Once a monkey successfully performed a covert tracking trial, three trial conditions were conducted to obtain control data and to balance the object trajectories during recording sessions. First, each covert tracking trial was immediately followed by a single target trial in which only the target appeared and moved along the same path as in the previous trial. Second, in the subsequent covert tracking trial, the trajectories of the target and the distractor were interchanged. Third, in the following two covert tracking trials, the trajectories of the target and the distractor were rotated by 180°. Thus, once monkeys completed a covert tracking trial correctly, the object trajectories in the following three covert tracking trials and four single target trials were determined automatically.

During training sessions, we presented up to four (monkey L) or five (monkey F) distractors with a single target. Neuronal data were obtained only after monkeys were well trained and were able to choose the target correctly at a rate well above chance (Figure 2). For the experiment illustrated in Figure 8, we used a modified covert tracking task (Figure 1A, right). In this task, a second, green (19.4 cd/m2) distractor was also presented along with the original white distractor and the target. The second distractor had the same shape and size (2°) as the other objects; only its color differed. As in the original covert tracking task, each modified covert tracking trial was followed by a single target trial, and the trajectories of all three objects were interchanged in the following trials.

Figure 2. 

Behavioral data. For each monkey, proportions of correct choice are plotted as a function of the number of distractors for trials with (open symbols) or without (filled symbols) a green, explicit distractor. Note that all data points were well above the chance level (thin black lines).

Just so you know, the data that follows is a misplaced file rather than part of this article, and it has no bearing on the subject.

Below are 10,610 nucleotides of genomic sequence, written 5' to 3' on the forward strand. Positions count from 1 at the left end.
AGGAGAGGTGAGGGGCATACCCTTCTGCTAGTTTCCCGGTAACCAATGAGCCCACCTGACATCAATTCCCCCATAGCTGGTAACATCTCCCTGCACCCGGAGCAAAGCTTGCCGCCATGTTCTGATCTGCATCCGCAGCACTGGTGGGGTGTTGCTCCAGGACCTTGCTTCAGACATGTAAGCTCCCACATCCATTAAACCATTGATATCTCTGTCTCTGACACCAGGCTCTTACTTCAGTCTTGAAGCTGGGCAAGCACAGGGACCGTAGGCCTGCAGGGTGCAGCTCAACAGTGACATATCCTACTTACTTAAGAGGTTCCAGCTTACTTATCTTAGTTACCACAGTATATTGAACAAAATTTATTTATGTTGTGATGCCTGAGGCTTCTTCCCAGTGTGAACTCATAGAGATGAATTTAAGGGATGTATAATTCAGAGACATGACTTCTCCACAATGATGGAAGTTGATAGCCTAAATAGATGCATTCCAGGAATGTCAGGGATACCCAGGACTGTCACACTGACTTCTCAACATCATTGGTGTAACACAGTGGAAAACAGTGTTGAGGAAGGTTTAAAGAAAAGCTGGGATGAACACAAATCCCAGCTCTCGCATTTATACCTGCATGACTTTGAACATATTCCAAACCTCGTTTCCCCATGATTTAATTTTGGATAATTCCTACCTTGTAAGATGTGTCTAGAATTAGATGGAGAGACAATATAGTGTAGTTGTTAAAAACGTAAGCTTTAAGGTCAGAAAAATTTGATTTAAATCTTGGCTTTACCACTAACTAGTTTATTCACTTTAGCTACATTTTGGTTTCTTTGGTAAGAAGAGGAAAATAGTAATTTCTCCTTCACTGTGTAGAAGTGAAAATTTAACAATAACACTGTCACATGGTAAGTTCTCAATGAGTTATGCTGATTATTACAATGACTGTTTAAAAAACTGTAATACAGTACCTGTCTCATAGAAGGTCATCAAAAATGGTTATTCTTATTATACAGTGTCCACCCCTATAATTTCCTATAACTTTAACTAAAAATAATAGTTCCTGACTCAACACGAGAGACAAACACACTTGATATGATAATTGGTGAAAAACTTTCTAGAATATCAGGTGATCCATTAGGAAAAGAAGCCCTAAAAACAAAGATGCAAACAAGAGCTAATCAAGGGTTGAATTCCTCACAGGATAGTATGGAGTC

Figure 2. 

Behavioral data. For each monkey, proportions of correct choice are plotted as a function of the number of distractors for trials with (open symbols) or without (filled symbols) a green, explicit distractor. Note that all data points were well above the chance level (thin black lines).

Memory-guided Saccade Task

During central fixation, a visual cue (1° square) was presented briefly (200 msec) at 12° eccentricity. Monkeys remembered its location and maintained fixation for an additional 2000 msec. Once the FP disappeared, monkeys were required to make a saccade to the previously cued location within 400 msec.

Smooth Pursuit Task

Because the main task in this study involved covert tracking, we also included smooth pursuit task to examine neuronal activity during overt tracking. After a 1200-msec fixation interval, the FP was replaced with a moving target (1° square), which appeared 3° eccentrically and moved toward the location of initial fixation at 20°/sec (Rashbass stimuli). Following the excursion for 1000 msec, the target stopped and remained visible for an additional 800 msec. Monkeys were required to maintain eye position within 4° of the target throughout the motion and fixation periods. For the activity during pursuit, the firing rates during the baseline period (300 msec before target motion) and the motion period (1000 msec) were compared using a one-way ANOVA. Among the target-selective-type neurons examined in the pursuit task, 31% (49/158) exhibited elevated firing rates during pursuit, 17% (27/158) exhibited reduced firing rates, and the others exhibited no modulation. In contrast, only a minority of the Distractor-selective-type neurons exhibited firing modulation during pursuit (enhancement: 4/41, 10%, suppression: 6/41, 15%). We did not perform any further analysis for neuronal activity during pursuit in this study.